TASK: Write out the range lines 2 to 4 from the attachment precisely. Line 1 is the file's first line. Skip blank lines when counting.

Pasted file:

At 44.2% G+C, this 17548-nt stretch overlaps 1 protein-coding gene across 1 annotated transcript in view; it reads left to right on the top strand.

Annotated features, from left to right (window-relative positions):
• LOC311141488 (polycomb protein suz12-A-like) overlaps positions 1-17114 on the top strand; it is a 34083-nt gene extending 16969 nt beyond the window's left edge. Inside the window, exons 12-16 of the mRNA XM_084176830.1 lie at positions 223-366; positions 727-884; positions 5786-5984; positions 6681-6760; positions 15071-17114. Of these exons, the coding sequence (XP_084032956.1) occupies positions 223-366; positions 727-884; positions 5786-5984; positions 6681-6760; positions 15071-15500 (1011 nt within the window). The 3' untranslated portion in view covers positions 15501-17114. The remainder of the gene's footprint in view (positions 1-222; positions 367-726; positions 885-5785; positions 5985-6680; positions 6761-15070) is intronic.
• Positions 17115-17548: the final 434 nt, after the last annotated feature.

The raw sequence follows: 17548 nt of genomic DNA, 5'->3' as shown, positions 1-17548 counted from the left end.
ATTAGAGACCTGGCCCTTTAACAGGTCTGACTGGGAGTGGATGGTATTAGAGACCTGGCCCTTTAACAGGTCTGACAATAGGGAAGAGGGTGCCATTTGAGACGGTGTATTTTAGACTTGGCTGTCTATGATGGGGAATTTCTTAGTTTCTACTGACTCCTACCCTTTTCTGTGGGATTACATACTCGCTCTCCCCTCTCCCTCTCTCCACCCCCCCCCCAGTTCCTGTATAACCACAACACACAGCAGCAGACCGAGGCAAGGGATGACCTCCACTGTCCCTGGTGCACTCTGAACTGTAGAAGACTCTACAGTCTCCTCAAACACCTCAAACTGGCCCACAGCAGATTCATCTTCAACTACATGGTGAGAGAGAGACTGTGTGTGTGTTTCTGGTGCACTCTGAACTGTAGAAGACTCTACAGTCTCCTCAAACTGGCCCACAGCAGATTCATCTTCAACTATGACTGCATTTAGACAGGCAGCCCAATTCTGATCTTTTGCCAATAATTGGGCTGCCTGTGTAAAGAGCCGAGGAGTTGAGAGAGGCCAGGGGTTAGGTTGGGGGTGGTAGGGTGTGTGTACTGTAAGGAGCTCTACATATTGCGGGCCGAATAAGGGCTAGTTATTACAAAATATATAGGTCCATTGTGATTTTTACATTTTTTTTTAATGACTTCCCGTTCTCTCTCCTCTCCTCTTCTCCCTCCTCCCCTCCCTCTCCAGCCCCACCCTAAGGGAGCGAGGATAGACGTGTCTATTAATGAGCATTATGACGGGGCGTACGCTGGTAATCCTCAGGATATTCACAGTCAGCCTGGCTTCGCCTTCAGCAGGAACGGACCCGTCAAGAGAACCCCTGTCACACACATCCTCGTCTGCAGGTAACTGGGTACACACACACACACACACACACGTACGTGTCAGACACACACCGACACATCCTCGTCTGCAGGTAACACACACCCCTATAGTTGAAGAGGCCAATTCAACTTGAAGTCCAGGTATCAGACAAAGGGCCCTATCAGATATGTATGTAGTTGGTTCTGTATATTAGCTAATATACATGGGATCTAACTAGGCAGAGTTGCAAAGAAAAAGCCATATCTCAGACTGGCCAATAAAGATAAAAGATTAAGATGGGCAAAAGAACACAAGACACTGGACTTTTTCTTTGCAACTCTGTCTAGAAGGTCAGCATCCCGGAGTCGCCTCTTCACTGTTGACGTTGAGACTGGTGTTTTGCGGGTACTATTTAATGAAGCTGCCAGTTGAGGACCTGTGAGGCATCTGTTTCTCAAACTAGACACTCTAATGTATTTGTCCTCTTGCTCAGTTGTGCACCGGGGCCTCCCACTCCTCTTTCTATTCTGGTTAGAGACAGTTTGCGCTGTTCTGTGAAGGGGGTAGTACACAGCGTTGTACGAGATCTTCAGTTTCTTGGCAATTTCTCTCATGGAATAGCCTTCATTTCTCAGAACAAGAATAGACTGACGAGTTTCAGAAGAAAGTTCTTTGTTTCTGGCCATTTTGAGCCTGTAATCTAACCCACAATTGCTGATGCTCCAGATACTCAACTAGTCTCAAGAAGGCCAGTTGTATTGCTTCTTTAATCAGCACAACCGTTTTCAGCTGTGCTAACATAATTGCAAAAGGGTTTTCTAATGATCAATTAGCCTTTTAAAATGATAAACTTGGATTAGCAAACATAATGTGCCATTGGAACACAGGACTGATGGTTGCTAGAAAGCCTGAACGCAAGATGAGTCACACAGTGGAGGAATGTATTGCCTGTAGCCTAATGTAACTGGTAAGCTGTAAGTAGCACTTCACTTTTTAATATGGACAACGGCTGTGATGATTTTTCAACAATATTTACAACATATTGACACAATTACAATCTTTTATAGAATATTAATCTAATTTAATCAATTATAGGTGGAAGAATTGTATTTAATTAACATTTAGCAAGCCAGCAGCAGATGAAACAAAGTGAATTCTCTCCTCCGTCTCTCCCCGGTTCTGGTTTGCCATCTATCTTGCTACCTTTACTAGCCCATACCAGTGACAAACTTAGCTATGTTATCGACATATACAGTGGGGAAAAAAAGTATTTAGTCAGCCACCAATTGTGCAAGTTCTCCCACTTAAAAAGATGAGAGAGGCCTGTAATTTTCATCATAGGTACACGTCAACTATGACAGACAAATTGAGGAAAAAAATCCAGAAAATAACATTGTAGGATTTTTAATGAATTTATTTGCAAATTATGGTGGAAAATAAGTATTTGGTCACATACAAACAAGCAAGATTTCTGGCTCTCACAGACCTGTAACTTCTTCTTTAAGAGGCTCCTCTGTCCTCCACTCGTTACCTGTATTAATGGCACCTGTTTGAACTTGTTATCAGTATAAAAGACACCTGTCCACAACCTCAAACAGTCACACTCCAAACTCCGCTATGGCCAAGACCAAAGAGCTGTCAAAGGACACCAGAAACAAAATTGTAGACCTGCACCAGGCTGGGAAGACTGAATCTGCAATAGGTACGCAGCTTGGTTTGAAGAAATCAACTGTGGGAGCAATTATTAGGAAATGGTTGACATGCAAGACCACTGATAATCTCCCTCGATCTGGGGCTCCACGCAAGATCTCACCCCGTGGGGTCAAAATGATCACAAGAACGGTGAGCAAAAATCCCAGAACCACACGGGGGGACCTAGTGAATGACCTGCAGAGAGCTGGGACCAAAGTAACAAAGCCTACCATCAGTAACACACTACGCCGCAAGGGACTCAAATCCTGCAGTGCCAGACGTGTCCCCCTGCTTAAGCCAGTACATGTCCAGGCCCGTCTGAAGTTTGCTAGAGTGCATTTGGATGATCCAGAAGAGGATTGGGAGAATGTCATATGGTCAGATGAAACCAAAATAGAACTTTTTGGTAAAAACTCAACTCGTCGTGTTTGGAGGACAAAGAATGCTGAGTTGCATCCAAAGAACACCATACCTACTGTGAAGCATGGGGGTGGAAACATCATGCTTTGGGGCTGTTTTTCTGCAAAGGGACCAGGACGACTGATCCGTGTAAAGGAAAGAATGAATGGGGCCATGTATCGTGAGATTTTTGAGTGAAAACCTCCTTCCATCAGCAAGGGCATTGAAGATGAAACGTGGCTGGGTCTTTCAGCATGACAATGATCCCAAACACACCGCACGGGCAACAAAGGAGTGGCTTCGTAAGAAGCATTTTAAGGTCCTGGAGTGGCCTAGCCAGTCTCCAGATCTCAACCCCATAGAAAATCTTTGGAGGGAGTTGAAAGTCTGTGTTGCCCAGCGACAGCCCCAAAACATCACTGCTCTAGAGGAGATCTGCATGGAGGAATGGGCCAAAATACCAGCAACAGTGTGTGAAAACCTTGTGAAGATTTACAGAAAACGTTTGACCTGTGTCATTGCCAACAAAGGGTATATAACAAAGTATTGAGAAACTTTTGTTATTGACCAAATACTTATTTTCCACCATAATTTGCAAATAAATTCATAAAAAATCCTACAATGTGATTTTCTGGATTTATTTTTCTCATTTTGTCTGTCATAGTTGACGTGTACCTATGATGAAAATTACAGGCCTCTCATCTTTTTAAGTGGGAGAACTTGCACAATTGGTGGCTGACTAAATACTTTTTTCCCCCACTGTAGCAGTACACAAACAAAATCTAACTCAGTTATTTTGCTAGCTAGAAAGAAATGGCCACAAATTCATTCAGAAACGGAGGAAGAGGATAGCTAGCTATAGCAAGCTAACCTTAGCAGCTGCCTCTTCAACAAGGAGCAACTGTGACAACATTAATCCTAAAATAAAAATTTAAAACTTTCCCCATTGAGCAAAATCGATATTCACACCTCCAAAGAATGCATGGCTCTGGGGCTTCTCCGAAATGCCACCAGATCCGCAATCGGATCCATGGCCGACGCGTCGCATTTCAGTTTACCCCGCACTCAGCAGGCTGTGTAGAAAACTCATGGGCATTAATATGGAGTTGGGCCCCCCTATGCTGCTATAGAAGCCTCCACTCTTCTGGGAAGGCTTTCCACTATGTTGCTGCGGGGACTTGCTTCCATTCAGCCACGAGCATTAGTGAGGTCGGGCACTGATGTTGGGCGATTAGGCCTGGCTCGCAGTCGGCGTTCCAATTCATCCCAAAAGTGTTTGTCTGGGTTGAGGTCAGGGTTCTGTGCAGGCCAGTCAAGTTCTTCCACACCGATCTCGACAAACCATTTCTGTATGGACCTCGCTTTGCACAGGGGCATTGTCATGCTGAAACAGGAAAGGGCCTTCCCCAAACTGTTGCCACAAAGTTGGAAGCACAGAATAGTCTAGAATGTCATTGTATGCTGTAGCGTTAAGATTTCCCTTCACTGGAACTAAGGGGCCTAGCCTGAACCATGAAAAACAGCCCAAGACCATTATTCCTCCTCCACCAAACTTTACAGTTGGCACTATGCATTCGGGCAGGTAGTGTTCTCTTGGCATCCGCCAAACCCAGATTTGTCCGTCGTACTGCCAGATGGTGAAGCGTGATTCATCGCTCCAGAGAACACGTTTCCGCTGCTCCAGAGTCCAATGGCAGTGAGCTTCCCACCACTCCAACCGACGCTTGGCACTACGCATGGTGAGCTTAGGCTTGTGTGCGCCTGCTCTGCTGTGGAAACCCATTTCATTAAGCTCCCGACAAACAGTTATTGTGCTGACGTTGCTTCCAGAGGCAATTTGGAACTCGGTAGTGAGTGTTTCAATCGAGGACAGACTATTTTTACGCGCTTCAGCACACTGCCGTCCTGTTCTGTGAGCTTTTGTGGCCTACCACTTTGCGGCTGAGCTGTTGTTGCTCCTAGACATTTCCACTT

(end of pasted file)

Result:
Annotated features, from left to right (window-relative positions):
• LOC311141488 (polycomb protein suz12-A-like) overlaps positions 1-17114 on the top strand; it is a 34083-nt gene extending 16969 nt beyond the window's left edge. Inside the window, exons 12-16 of the mRNA XM_084176830.1 lie at positions 223-366; positions 727-884; positions 5786-5984; positions 6681-6760; positions 15071-17114. Of these exons, the coding sequence (XP_084032956.1) occupies positions 223-366; positions 727-884; positions 5786-5984; positions 6681-6760; positions 15071-15500 (1011 nt within the window). The 3' untranslated portion in view covers positions 15501-17114. The remainder of the gene's footprint in view (positions 1-222; positions 367-726; positions 885-5785; positions 5985-6680; positions 6761-15070) is intronic.
• Positions 17115-17548: the final 434 nt, after the last annotated feature.